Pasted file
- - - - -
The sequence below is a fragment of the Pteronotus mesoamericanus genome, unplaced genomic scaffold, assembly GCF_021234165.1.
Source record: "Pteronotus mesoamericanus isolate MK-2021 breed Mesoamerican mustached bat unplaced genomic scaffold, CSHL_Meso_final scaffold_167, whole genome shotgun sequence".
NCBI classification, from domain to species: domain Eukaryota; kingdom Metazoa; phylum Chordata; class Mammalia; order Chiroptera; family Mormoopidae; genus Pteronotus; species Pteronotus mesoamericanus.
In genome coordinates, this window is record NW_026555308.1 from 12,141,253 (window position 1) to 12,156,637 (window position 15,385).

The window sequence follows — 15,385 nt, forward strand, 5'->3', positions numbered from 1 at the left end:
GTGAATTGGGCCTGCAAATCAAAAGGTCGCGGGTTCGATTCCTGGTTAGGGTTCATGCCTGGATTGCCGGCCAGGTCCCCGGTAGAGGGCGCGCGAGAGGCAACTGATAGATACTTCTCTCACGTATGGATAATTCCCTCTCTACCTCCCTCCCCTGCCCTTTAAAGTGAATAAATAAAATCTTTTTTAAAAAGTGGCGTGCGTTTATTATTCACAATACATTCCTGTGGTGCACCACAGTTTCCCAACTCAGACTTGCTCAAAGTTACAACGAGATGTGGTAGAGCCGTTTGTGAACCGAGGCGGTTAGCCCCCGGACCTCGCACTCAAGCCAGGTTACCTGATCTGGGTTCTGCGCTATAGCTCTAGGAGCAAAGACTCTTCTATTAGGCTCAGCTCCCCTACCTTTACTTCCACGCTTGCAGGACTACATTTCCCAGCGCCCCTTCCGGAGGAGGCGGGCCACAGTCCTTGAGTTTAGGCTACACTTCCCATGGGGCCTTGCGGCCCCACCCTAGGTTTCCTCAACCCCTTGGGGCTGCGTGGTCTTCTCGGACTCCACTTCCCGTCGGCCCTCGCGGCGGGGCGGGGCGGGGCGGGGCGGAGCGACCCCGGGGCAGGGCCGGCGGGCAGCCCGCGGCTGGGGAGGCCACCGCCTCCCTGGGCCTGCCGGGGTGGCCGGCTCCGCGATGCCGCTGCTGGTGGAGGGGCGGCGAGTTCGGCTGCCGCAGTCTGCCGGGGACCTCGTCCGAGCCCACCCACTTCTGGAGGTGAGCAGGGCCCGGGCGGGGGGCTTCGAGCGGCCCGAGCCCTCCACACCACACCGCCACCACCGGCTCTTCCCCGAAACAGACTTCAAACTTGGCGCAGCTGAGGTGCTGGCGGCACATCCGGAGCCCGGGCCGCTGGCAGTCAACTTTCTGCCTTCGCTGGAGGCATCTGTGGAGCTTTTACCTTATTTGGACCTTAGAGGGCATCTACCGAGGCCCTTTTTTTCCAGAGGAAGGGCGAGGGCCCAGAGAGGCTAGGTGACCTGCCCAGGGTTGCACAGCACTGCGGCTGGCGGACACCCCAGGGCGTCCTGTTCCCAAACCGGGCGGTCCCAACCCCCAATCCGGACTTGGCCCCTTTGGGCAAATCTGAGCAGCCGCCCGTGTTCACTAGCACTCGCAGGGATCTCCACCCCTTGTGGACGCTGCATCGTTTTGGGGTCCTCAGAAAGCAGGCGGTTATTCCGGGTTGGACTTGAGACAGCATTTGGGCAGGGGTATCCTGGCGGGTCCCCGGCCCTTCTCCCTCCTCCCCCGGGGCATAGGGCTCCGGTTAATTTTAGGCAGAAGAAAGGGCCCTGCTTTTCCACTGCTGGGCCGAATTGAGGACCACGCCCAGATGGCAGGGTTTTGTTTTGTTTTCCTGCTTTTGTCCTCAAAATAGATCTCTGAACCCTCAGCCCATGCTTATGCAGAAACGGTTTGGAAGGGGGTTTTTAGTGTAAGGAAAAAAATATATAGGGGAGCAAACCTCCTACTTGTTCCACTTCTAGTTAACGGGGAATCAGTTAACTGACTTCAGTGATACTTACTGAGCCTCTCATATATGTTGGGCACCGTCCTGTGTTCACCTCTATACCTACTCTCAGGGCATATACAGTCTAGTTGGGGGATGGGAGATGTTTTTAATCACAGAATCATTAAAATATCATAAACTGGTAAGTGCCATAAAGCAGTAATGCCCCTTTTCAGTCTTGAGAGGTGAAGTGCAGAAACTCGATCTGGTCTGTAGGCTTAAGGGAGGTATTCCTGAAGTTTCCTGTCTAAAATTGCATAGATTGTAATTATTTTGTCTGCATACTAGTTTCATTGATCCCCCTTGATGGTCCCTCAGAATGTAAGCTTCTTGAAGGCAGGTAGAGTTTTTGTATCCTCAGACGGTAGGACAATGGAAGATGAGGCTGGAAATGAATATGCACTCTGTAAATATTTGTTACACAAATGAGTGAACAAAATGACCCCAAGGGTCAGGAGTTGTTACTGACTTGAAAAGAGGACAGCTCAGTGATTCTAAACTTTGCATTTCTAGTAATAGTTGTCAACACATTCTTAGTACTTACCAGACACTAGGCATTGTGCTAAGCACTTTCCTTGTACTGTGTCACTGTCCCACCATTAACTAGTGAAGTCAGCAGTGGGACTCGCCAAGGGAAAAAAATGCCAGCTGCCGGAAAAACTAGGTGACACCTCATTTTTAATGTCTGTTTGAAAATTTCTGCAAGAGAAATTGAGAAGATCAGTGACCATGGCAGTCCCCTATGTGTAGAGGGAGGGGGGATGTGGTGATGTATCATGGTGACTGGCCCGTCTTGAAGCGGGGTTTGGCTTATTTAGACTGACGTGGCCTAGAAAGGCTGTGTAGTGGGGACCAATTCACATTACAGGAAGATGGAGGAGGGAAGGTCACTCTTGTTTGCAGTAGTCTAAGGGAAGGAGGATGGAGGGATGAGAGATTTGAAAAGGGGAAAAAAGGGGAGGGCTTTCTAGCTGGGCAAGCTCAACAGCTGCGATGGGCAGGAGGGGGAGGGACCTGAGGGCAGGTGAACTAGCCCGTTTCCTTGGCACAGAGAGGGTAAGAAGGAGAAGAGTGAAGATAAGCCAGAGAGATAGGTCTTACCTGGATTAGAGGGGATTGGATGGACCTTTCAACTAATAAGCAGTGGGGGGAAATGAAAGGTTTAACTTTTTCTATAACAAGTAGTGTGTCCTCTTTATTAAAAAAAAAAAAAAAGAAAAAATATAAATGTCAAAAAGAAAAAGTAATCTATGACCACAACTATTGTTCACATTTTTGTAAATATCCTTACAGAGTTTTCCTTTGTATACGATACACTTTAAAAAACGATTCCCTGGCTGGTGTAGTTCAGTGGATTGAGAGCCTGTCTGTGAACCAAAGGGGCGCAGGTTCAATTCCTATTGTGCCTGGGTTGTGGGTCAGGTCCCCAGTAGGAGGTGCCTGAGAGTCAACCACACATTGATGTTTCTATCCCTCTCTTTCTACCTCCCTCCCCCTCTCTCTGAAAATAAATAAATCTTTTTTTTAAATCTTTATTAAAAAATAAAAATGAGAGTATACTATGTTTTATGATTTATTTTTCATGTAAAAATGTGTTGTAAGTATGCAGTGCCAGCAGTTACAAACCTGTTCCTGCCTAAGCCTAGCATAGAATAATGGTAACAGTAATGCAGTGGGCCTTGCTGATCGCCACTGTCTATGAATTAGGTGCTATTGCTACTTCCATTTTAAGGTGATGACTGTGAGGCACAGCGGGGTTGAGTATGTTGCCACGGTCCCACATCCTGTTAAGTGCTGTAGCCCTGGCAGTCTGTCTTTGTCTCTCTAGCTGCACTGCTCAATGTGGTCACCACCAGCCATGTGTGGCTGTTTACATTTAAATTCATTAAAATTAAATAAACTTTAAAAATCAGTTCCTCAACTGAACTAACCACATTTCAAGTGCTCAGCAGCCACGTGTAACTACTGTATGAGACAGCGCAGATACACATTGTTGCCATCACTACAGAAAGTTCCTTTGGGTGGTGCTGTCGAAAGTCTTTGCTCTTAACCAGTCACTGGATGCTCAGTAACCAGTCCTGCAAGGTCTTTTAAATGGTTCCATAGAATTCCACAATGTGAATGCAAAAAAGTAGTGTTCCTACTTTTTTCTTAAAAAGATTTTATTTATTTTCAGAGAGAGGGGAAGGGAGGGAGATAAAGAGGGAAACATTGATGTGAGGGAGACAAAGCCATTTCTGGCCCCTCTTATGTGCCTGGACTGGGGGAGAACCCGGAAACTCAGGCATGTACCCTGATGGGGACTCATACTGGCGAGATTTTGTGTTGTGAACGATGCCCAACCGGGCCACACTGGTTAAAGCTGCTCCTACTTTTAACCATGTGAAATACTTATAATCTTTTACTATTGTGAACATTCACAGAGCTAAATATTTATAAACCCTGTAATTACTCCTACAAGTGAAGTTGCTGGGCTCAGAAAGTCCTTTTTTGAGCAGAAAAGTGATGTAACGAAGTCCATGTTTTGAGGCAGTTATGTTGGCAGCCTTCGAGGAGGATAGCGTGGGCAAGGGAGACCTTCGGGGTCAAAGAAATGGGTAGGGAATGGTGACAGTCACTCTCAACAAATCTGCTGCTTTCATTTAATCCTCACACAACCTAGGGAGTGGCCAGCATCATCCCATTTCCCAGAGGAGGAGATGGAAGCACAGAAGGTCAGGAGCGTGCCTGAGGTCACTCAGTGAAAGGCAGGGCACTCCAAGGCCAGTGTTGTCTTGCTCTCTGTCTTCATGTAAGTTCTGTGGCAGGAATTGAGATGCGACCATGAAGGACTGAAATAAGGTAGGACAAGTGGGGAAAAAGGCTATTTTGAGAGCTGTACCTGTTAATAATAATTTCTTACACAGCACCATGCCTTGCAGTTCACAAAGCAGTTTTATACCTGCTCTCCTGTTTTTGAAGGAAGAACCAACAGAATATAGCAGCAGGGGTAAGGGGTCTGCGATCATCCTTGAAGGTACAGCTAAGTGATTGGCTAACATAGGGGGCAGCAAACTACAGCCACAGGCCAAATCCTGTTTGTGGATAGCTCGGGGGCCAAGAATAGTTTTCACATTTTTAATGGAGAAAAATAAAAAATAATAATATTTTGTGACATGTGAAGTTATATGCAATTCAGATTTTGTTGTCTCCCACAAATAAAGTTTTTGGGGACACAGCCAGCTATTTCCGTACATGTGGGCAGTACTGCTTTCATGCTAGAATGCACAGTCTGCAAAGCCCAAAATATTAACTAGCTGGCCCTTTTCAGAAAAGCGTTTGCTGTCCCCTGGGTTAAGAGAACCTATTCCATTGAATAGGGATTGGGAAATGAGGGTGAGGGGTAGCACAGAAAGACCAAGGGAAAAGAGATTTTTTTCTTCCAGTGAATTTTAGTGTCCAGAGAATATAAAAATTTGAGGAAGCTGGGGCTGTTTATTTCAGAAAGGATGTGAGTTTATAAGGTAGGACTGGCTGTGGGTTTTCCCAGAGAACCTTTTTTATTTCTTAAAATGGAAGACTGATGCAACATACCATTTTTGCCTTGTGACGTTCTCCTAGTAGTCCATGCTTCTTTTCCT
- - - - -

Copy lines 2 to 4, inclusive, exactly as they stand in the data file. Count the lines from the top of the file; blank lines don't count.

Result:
Source record: "Pteronotus mesoamericanus isolate MK-2021 breed Mesoamerican mustached bat unplaced genomic scaffold, CSHL_Meso_final scaffold_167, whole genome shotgun sequence".
NCBI classification, from domain to species: domain Eukaryota; kingdom Metazoa; phylum Chordata; class Mammalia; order Chiroptera; family Mormoopidae; genus Pteronotus; species Pteronotus mesoamericanus.
In genome coordinates, this window is record NW_026555308.1 from 12,141,253 (window position 1) to 12,156,637 (window position 15,385).